All ETDs from UAB

Advisory Committee Chair

Eugenia Kharlampieva

Advisory Committee Members

Gary M Gray

Hubert M Tse

Sadanandan Velu

Nabiha Yusuf

Document Type

Dissertation

Date of Award

2018

Degree Name by School

Doctor of Philosophy (PhD) College of Arts and Sciences

Abstract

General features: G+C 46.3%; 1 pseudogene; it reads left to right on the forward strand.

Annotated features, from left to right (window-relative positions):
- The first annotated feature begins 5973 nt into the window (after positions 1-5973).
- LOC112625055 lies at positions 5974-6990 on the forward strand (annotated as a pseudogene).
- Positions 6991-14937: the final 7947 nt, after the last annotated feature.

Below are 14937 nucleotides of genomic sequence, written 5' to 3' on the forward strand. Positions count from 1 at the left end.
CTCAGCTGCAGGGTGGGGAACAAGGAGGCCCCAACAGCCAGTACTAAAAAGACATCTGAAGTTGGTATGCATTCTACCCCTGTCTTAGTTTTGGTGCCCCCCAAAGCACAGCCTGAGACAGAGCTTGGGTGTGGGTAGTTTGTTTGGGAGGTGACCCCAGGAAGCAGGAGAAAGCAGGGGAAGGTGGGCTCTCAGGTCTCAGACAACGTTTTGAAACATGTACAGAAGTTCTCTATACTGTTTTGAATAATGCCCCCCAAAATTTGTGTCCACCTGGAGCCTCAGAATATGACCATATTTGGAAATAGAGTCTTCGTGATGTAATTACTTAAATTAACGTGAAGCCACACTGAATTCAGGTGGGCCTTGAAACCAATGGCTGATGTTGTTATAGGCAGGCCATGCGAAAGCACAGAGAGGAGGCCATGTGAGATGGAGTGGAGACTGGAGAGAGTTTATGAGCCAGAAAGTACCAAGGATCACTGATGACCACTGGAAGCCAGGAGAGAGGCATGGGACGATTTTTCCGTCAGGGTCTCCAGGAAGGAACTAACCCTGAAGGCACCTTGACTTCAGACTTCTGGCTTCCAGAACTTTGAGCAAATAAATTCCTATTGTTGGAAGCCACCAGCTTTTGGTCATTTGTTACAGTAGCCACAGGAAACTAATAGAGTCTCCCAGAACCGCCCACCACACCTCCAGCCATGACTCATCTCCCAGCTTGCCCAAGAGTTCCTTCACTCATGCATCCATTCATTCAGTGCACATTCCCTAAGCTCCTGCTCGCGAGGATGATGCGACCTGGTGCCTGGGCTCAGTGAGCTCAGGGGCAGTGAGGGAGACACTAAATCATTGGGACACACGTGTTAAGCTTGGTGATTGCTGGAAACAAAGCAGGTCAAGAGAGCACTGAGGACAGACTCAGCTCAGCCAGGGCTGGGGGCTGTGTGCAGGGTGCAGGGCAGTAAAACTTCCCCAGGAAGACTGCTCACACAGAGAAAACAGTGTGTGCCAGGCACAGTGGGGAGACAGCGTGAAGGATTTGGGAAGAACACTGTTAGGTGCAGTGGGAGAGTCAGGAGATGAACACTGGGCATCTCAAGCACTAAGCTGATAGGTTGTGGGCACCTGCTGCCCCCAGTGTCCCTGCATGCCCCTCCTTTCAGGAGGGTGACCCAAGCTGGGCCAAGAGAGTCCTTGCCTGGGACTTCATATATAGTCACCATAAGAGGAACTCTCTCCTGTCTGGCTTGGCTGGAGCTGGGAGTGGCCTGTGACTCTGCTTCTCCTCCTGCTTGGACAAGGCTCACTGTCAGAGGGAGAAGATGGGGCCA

The development of polymeric delivery systems help overcome the intrinsic drawbacks of systemically-delivered therapeutic drugs, such as poor solubility and stability, multidrug resistance, inefficient accumulation in the diseased sites and unexpected toxicity to normal tissues. Polymeric vehicles possessing stimuli-sensitivity can prevent premature drug leakage and enable controlled cargo release. The modification with bioactive ligands aids to the accumulation of carriers in the targeted tissues to locally increase the concentration of therapeutics and decrease off-target toxicity. The manipulation of physical characteristics (e.g. size, shape) is also essential in the design of drug delivery systems since these properties play pivotal roles in regulating bio-system/particle interaction. Though extensive efforts have been devoted to establish the “intelligent” delivery platform, the preparation of stimuli-responsive shaped carriers is still synthetically challenging and the study to optimize their drug delivery capability and biological responses has been insufficiently explored. In this dissertation, a layer-by-layer strategy is applied to fabricate stimuli-responsive poly(methacrylic acid) (PMAA) hydrogels of precisely controlled shape and size for intracellular drug delivery and tumor targeting therapy. The effects of shape, size, ligand modification and cell type on the cellular uptake of shaped PMAA hydro-gels are investigated. The presented research covers the syntheses and modification of shaped hydrogels, the fundamental study of cell/hydrogel association, and the potential applications for anticancer drug delivery, with the ultimate aim of providing insight for the rational design of new smart systems for targeted drug delivery. Chapter 2 reports that a novel type of micrometer-sized PMAA hydrogel with disulfide links was engineered to have either spherical or cubical shape through the layer-by-layer technique. The hydrogels had pH-induced size variation and redox-triggered degradation, which expedited their application for intracellular delivery of an anticancer drug. Drug-loaded spherical hydrogels displayed 12% more cytotoxicity than their cubical counterparts in the first 10 h, suggesting more rapid internalization of spheres. The doxorubicin-loaded cubical hydrogels demonstrated 50% and 90% cytotoxicity to HeLa cells after 24 and 48 h, respectively, indicating successful drug delivery into the cancer cells. Chapter 3 presents a facile method to encapsulate a hydrophobic drug (7-(benzylamino)-3,4-dihydro-pyrrolo[4,3,2-de]quinolin-8(1H)-one, BA-TPQ) into PMAA hydrogel matrices. The resulting delivery platform maintained its cubical shape in solution, in the dry state, and upon lyophilization, demonstrating the robust structural stabil-ity and the potential application for shape-regulated drug delivery. The apparent perme-ability coefficient of BA-TPQ across Caco-2 cell monolayers was increased ~2-fold af-ter encapsulation within the hydrogels, suggesting a hydrogel-mediated increase in transepithelial transport of BA-TPQ. Hydrogel encapsulation amplified BA-TPQ potency via down-regulation of MDM2 oncogenic protein and upregulation of p53 and p21 expression in cancer cells, which improved the therapeutic effect of encapsulated BA-TPQ against liver cancer cells with a ~ 40% decrease in IC50 compared to that of free BA-TPQ and regardless of p53 status. Moreover, BA-TPQ-loaded hydrogels showed low toxicity to non-malignant hepatic cells (LO2 and CL48) with a >2-fold higher IC50 compared to that of hepatocellular carcinoma cells, suggesting good selectivity of the delivery system to cancer cells. In Chapter 4, the protocol to conjugate a bioactive peptide (IPLVVPL) to the PMAA hydrogel cubes to target hepsin-overexpressing tumor cells. The modified hydrogels had structural integrity and pH- and redox-triggered drug release. The submicron- and micron-sized PMAA hydrogel particles before and after peptide modification were utilized to investigate the cellular uptake of hydrogels. Flow cytometry experiments indicated that an increase in size could improve the internalization speed and extent of non-peptide-modified hydrogels in MCF-7 cells (hepsin-positive). 700 nm IPLVVPL-PMAA hydrogel particles showed a 2-fold higher internalization compared to PMAA hydrogels after 3 h incubation while the internalization of 2 µm particles was not improved after peptide modification, indicating a size regulated internalization effect. The cell internalization in different cell lines further confirmed the targeting ability of 700 nm IPLVVPL-PMAA hydrogels to hepsin-overexpressing tumors in which the hydrogel cellular uptake by MCF-7 and SK-OV-3 (hepsin-positive) were 3 to 10-fold higher than that of PC-3 (hepsin-negative) cells.

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